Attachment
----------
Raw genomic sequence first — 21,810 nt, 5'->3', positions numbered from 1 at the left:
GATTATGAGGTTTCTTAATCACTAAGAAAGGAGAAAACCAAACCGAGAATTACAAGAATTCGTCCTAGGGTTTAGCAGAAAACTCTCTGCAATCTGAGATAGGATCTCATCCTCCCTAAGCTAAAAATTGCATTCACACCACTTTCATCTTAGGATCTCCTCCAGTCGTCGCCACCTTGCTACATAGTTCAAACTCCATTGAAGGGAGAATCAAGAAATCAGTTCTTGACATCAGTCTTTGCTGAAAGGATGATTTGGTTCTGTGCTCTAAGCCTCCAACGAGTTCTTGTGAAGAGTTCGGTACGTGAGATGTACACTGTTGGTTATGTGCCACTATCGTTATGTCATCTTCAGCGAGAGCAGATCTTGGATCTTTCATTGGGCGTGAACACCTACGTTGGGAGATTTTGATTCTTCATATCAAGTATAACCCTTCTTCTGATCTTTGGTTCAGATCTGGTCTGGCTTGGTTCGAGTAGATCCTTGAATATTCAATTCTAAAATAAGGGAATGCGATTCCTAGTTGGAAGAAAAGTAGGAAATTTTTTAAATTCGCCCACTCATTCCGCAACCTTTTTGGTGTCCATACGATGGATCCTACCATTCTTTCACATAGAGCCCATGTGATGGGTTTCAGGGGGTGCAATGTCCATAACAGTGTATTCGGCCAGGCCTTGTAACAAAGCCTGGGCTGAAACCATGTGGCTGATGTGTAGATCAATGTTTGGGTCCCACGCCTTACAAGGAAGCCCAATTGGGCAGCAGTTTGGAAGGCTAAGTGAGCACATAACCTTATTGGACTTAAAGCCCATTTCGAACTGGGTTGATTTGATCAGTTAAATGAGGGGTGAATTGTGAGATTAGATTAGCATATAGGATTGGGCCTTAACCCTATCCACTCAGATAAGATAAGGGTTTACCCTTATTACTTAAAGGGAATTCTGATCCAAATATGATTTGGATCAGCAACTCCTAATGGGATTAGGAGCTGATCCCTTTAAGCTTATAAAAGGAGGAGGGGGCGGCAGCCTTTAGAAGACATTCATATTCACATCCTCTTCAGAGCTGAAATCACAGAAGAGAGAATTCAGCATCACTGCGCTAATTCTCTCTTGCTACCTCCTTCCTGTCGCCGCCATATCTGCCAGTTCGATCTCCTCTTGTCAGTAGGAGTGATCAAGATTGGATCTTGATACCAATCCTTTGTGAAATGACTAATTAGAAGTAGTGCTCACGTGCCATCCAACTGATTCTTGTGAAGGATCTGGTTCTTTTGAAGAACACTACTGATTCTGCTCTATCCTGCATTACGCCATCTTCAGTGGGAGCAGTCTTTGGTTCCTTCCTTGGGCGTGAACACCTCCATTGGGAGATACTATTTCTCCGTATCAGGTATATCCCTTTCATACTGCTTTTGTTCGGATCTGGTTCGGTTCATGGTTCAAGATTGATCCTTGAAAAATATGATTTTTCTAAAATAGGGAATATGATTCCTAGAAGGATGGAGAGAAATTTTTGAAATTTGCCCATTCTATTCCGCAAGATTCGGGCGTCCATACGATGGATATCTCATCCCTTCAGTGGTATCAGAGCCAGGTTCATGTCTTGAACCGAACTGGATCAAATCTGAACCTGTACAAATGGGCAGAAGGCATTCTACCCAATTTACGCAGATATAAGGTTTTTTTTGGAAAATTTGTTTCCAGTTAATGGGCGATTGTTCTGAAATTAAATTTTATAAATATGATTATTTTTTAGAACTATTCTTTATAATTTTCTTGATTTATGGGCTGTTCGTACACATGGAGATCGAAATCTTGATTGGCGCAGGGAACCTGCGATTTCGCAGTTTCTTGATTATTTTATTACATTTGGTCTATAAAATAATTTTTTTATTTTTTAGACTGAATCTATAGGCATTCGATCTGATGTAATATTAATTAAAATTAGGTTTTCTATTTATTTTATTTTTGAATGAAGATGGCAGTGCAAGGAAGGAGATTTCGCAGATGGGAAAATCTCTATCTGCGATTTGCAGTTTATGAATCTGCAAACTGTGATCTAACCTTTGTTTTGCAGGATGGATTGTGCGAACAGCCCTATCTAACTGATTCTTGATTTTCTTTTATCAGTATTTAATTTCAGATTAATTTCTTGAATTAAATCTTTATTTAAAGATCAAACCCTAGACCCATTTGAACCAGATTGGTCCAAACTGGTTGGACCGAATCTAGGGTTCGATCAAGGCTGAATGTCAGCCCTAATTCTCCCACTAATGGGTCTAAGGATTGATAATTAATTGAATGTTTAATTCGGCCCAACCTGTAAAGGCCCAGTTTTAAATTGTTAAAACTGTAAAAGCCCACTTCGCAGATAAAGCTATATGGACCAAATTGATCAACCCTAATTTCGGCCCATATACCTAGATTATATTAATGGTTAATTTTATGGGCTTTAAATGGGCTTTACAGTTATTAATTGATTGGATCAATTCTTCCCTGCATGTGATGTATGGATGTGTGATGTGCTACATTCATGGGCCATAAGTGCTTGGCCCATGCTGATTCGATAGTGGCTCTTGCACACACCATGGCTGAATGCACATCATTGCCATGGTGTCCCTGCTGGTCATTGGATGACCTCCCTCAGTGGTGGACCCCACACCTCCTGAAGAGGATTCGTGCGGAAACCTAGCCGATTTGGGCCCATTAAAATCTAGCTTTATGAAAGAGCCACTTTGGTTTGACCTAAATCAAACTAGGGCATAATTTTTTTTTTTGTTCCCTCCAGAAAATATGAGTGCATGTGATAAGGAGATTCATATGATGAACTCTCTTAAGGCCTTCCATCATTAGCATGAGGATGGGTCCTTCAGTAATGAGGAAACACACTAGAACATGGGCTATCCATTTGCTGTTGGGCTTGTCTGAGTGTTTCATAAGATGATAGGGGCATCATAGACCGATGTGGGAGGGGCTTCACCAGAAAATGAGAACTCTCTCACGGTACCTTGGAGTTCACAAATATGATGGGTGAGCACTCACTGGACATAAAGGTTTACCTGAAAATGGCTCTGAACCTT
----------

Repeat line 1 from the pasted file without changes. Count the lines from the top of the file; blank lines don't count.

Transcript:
Raw genomic sequence first — 21,810 nt, 5'->3', positions numbered from 1 at the left: